Price is $65 per person.

The little ones are sure to love the Teddy Bear Tea, available 10 a.m. and 1 p.m. Dec. 14-15 and Dec. 20-24.

Children can bring their favorite stuffed animal to the Terrace Room to meet Stretchy the Elf, Holly Berry and the giant Ritz-Carlton Teddy Bear. They’ll also get to partake in holiday story-telling, sing-a-longs and a photo session with the Ritz-Carlton Teddy Bear. Holiday treats will be served, too.

Aww,  how cute is this Teddy Bear Tea? (Photo courtesy of the Ritz-Carlton)

Aww, how cute is this Teddy Bear Tea? (Photo courtesy of the Ritz-Carlton)

Price is $110 per person. A portion of proceeds benefits the Make-A-Wish Greater Bay Area foundation.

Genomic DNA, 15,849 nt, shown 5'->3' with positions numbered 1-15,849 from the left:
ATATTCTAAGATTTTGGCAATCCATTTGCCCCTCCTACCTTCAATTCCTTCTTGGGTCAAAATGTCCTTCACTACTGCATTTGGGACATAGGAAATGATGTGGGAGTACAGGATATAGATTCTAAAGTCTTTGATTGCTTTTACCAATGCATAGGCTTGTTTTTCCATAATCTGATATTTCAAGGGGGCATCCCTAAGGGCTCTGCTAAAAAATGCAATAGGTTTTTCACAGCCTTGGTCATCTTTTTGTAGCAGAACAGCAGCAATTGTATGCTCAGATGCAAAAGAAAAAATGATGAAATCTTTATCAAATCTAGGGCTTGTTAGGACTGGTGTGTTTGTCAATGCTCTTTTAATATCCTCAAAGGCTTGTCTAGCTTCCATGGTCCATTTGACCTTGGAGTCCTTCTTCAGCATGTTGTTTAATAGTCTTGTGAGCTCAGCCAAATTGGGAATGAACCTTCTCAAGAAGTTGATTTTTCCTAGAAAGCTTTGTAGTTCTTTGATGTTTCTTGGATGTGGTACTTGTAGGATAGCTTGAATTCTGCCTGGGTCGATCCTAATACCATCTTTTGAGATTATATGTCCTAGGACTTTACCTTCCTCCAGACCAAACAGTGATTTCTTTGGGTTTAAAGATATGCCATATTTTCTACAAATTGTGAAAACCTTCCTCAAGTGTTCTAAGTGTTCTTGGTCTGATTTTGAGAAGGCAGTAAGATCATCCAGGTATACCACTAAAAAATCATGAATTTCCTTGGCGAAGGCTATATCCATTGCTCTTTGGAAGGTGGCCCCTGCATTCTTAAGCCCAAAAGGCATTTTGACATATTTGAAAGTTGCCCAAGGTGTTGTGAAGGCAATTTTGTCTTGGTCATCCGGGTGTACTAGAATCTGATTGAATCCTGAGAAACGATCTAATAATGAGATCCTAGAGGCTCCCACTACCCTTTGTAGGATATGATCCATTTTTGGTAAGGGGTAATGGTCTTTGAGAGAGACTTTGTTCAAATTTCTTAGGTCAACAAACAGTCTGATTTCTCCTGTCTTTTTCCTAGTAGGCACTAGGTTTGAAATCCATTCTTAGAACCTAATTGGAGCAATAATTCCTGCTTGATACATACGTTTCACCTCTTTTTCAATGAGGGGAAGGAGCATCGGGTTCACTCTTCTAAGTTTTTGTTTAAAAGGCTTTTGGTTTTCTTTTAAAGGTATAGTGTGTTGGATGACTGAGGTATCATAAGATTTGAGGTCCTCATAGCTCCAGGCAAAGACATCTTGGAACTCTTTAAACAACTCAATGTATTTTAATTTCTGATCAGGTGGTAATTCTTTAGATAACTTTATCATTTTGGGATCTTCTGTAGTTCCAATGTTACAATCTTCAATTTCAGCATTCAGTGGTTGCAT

For reservations to either tea event, call (415) 773-6168.

Winter-Christmas Ales at The Trappist

The Trappist in Oakland is celebrating Kerstbier, a two-day Bacchanalia today through Saturday that spotlights a bevy of winter-Christmas ales, including a tap take-over with 25 featured beers.

Read the rest of this entry »

Category:Enticing Events, General, Restaurants, Spirits/Cocktails/Beer | Comments (3) | Author:

Brewski Time at Steins Beer Garden & Restaurant in Mountain View

Friday, 12. April 2013 5:25

There's a new beer joint in downtown Mountain View.

There’s a new beer joint in downtown Mountain View.

A temple to stir-frying has morphed into a bona fide beer garden in downtown Mountain View.

The former Golden Wok on Villa Street has been transformed into Steins Beer Garden & Restaurant, which opened late last month.

The large space has been broken up into several that includes a beer hall with flat screens, main dining room, two private dining rooms, a main beer garden with a glass two-way fireplace, and a private beer garden.